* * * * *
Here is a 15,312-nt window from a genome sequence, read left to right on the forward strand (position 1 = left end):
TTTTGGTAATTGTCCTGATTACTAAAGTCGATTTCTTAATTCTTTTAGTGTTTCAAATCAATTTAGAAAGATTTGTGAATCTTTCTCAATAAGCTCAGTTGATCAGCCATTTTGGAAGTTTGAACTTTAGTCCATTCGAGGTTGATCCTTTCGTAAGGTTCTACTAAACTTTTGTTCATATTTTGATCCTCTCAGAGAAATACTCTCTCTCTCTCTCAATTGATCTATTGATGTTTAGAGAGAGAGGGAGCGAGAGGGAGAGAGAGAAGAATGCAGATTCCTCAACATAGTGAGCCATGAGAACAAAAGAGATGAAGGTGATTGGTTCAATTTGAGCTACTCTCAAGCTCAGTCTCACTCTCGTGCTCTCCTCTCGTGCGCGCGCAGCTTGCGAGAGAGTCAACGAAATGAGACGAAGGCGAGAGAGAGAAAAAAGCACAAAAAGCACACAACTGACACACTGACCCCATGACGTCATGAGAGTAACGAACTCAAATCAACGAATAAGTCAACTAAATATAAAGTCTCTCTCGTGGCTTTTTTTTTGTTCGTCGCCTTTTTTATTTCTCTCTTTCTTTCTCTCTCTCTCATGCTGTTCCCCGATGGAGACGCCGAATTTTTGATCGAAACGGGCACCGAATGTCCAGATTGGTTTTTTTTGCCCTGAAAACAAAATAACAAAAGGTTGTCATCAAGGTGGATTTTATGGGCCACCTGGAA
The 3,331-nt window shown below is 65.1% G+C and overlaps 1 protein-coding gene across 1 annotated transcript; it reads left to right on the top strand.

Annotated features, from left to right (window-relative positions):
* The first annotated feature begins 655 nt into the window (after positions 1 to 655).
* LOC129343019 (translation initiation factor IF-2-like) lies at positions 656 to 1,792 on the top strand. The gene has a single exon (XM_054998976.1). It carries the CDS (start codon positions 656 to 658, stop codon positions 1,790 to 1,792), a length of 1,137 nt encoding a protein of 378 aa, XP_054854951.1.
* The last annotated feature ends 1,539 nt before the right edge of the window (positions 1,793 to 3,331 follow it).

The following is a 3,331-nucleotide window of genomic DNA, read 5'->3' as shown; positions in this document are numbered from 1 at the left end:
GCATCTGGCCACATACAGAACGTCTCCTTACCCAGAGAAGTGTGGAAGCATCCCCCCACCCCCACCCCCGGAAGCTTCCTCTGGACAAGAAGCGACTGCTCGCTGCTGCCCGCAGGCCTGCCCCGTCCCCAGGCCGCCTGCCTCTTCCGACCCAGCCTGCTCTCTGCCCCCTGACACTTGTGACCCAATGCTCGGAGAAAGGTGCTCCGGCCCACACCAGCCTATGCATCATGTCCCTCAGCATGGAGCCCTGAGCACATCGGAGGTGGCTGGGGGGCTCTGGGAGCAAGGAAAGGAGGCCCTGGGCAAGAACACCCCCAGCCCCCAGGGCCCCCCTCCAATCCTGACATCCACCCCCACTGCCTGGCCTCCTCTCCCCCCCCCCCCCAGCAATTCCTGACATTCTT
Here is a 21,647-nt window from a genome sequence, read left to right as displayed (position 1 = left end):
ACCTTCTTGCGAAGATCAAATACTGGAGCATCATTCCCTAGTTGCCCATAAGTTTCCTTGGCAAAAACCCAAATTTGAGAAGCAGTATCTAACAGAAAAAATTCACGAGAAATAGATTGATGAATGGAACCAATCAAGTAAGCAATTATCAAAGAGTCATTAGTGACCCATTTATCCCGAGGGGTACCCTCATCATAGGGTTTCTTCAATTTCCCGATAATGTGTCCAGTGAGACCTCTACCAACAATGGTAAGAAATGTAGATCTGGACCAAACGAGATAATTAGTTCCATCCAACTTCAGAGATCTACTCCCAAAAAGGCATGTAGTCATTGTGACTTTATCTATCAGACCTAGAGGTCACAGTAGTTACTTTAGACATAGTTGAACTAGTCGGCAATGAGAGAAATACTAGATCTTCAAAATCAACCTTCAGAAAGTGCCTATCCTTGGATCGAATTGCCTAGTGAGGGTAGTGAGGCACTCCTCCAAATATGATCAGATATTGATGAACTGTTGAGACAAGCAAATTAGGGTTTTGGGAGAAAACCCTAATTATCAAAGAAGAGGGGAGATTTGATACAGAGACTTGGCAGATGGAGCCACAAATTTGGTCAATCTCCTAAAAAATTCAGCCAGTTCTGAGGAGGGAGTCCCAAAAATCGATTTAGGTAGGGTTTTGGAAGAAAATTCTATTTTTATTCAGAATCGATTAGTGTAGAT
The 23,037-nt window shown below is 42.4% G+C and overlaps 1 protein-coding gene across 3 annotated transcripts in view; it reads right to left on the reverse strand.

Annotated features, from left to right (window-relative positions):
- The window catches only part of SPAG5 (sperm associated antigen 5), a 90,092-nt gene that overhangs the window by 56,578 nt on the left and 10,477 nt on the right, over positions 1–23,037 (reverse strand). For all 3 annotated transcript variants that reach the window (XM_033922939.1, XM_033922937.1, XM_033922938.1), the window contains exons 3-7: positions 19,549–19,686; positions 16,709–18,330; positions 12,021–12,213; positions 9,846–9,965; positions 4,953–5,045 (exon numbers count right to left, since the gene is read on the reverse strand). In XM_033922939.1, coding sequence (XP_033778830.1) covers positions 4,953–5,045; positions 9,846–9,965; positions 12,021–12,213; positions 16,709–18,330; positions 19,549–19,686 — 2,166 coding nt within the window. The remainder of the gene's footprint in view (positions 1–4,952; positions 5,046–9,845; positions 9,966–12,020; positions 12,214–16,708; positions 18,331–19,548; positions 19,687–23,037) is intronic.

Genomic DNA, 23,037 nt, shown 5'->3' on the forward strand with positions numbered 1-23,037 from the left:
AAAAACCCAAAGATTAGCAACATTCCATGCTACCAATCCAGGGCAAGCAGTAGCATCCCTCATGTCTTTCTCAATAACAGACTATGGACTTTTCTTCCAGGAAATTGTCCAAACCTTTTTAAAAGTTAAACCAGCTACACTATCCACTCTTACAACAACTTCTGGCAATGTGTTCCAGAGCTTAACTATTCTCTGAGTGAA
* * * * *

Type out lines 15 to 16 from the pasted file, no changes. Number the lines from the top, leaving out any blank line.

Genomic DNA, 23,037 nt, shown 5'->3' on the forward strand with positions numbered 1-23,037 from the left:
AAAAACCCAAAGATTAGCAACATTCCATGCTACCAATCCAGGGCAAGCAGTAGCATCCCTCATGTCTTTCTCAATAACAGACTATGGACTTTTCTTCCAGGAAATTGTCCAAACCTTTTTAAAAGTTAAACCAGCTACACTATCCACTCTTACAACAACTTCTGGCAATGTGTTCCAGAGCTTAACTATTCTCTGAGTGAA